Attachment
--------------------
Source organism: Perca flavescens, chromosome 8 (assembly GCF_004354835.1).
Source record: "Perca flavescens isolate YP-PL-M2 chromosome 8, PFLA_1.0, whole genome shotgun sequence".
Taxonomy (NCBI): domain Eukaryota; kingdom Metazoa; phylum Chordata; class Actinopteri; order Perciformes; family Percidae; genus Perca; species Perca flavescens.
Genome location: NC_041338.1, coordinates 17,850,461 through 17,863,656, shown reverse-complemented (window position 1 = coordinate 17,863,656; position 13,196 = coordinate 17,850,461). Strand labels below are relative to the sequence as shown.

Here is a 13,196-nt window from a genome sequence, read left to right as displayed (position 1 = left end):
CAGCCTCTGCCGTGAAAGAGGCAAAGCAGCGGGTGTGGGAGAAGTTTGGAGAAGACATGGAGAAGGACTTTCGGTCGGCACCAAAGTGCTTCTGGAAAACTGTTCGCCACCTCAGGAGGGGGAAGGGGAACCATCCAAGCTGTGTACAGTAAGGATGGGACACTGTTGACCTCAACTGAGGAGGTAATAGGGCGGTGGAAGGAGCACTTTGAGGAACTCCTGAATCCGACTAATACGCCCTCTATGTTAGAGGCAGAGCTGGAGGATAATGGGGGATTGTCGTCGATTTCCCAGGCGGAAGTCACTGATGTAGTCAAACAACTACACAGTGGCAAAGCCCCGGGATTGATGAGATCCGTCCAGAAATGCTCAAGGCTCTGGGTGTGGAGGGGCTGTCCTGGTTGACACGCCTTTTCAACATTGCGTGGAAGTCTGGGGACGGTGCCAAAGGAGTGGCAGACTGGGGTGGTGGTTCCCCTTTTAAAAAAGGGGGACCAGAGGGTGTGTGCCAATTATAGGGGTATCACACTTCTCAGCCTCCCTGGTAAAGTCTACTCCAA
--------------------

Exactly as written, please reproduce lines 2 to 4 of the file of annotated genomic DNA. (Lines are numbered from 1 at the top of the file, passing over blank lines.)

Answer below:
Source record: "Perca flavescens isolate YP-PL-M2 chromosome 8, PFLA_1.0, whole genome shotgun sequence".
Taxonomy (NCBI): domain Eukaryota; kingdom Metazoa; phylum Chordata; class Actinopteri; order Perciformes; family Percidae; genus Perca; species Perca flavescens.
Genome location: NC_041338.1, coordinates 17,850,461 through 17,863,656, shown reverse-complemented (window position 1 = coordinate 17,863,656; position 13,196 = coordinate 17,850,461). Strand labels below are relative to the sequence as shown.